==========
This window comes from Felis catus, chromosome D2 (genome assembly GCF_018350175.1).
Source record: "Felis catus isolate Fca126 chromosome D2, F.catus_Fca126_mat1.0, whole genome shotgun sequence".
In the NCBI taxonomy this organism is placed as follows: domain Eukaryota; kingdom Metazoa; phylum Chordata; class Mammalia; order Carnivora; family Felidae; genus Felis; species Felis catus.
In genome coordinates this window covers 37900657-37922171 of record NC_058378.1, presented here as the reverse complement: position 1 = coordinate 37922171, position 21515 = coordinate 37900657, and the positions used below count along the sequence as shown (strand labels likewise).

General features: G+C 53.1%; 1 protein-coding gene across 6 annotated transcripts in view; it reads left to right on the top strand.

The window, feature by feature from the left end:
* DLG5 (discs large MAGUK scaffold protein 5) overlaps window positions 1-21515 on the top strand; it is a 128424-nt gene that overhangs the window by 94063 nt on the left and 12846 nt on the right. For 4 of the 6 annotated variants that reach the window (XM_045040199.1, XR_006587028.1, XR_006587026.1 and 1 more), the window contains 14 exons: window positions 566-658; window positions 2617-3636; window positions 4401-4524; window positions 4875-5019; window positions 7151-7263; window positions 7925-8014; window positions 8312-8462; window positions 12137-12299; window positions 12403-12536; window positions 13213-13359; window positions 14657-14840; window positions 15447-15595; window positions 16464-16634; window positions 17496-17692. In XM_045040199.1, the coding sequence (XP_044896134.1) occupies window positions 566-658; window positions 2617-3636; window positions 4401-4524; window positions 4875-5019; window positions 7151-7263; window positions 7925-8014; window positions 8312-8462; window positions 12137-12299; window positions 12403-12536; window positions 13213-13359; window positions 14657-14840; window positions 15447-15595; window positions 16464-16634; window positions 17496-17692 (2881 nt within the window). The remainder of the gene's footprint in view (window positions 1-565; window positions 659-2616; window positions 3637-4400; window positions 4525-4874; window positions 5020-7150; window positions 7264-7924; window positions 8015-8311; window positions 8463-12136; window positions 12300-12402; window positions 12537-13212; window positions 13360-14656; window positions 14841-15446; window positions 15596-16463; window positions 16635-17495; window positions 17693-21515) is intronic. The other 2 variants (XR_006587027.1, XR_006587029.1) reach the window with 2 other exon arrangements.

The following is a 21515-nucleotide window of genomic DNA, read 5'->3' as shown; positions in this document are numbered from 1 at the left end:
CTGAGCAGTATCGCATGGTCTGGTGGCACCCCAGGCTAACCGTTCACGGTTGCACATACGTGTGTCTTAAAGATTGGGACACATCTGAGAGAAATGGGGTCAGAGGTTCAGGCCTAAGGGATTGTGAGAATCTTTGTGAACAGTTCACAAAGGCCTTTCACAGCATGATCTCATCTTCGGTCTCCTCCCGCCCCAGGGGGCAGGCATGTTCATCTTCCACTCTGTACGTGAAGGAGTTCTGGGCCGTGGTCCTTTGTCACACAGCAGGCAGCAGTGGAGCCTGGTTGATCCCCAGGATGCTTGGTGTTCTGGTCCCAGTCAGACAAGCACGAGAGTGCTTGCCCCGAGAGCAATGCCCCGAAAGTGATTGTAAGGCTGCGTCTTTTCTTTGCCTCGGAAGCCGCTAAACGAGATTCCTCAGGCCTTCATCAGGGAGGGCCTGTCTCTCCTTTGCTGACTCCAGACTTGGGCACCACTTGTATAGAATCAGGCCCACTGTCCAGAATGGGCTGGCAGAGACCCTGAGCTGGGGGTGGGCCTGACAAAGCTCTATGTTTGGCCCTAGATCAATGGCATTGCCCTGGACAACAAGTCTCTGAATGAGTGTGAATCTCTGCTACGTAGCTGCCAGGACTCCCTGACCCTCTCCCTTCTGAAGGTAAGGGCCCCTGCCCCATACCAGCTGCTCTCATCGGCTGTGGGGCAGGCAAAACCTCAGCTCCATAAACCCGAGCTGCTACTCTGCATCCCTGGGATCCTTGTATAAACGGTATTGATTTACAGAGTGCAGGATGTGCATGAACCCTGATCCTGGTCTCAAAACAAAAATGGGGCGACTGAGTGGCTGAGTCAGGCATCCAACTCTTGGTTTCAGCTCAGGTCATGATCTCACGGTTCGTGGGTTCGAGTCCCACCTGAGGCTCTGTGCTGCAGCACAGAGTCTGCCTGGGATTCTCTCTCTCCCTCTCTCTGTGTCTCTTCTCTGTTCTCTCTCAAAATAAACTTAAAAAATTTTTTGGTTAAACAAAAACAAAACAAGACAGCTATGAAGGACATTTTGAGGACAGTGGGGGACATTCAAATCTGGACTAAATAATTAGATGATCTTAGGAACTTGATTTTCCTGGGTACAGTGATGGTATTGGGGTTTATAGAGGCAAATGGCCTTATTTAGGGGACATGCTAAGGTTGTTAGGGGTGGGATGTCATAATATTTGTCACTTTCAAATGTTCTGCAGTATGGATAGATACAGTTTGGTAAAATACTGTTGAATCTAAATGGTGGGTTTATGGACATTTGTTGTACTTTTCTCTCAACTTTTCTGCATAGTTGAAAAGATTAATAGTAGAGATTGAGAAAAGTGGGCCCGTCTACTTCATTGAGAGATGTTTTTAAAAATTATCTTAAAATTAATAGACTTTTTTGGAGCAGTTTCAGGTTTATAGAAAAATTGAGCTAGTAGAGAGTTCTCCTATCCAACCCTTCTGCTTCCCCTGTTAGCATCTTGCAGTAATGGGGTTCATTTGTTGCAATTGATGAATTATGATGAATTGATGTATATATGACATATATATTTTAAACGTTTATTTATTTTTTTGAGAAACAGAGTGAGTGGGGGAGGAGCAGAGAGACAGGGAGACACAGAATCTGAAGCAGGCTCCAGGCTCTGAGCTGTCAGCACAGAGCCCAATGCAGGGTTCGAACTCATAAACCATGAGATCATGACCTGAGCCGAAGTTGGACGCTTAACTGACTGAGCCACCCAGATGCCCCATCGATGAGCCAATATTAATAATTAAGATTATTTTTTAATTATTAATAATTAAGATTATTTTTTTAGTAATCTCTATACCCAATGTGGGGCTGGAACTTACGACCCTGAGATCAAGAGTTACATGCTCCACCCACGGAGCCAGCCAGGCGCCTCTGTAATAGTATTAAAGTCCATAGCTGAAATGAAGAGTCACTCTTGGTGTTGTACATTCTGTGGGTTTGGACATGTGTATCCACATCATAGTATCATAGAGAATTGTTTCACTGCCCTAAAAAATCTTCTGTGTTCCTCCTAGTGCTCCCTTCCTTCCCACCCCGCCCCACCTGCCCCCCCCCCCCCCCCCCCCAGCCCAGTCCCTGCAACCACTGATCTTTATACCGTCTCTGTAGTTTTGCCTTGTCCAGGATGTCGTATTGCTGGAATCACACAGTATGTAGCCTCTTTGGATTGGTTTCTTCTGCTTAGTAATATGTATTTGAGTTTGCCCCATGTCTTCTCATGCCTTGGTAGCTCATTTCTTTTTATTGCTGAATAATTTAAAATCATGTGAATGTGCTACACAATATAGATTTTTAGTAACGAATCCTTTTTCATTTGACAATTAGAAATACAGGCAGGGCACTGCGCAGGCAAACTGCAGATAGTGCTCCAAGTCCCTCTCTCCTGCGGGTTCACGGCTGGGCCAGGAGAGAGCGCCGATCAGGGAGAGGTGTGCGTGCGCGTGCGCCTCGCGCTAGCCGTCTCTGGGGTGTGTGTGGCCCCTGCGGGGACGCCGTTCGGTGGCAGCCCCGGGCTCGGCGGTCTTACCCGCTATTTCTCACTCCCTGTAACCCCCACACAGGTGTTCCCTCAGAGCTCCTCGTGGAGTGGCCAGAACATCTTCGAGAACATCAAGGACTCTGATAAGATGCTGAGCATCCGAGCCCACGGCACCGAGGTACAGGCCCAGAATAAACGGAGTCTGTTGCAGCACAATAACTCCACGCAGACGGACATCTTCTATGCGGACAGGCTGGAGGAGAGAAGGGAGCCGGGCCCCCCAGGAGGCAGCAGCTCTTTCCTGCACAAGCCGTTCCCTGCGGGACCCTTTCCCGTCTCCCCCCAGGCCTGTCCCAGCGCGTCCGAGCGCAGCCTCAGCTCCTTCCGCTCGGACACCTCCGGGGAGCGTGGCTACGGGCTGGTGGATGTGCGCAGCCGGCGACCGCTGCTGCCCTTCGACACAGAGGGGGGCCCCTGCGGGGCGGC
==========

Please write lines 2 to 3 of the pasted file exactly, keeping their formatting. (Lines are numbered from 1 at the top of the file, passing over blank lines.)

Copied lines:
Source record: "Felis catus isolate Fca126 chromosome D2, F.catus_Fca126_mat1.0, whole genome shotgun sequence".
In the NCBI taxonomy this organism is placed as follows: domain Eukaryota; kingdom Metazoa; phylum Chordata; class Mammalia; order Carnivora; family Felidae; genus Felis; species Felis catus.